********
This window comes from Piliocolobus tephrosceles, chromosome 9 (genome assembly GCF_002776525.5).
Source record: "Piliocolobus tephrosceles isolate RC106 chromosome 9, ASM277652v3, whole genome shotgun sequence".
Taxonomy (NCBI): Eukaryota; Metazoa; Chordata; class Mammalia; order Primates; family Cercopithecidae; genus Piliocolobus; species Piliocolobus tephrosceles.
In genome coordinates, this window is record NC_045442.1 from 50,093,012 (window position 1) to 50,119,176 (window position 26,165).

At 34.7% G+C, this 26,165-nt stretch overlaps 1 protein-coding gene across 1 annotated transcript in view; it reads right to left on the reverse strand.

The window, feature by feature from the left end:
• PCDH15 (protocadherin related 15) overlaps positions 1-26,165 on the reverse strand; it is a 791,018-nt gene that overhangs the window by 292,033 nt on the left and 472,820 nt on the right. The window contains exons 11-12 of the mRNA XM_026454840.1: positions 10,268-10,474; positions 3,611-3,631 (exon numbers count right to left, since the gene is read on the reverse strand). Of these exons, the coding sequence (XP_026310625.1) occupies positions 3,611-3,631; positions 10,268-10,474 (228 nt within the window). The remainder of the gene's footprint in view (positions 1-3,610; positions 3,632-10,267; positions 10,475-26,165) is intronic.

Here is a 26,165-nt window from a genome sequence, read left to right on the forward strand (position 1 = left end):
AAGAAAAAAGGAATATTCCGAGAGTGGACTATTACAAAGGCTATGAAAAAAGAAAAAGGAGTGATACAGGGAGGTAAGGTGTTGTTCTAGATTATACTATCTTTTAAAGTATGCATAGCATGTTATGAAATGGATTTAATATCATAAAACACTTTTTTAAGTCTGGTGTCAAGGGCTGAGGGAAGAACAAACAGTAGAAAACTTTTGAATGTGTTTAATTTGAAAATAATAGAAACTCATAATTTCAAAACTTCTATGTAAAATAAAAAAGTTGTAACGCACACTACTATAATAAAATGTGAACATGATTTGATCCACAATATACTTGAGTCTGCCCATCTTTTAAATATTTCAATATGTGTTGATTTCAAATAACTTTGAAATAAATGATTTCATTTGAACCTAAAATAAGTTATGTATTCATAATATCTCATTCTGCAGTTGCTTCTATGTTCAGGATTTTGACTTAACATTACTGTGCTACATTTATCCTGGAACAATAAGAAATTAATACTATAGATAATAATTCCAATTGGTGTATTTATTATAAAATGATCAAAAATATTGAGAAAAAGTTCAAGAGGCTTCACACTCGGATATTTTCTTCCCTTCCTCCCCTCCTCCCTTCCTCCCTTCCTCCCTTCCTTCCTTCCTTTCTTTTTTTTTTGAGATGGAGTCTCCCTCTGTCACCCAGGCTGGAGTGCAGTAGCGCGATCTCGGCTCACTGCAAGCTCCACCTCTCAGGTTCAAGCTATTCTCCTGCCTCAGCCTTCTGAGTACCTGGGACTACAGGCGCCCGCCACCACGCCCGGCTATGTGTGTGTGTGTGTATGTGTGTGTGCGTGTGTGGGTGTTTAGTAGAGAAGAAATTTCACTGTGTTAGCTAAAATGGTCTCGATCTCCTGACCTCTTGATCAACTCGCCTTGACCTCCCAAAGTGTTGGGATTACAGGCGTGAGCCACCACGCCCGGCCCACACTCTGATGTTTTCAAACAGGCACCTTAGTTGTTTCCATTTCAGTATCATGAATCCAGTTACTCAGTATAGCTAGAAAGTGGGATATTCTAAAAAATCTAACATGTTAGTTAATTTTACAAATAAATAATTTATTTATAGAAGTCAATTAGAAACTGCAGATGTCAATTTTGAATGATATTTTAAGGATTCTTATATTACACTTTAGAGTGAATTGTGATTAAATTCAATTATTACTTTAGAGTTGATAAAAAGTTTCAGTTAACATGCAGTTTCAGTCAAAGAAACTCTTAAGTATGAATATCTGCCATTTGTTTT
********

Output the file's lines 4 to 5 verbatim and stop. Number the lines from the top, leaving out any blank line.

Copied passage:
In genome coordinates, this window is record NC_045442.1 from 50,093,012 (window position 1) to 50,119,176 (window position 26,165).

At 34.7% G+C, this 26,165-nt stretch overlaps 1 protein-coding gene across 1 annotated transcript in view; it reads right to left on the reverse strand.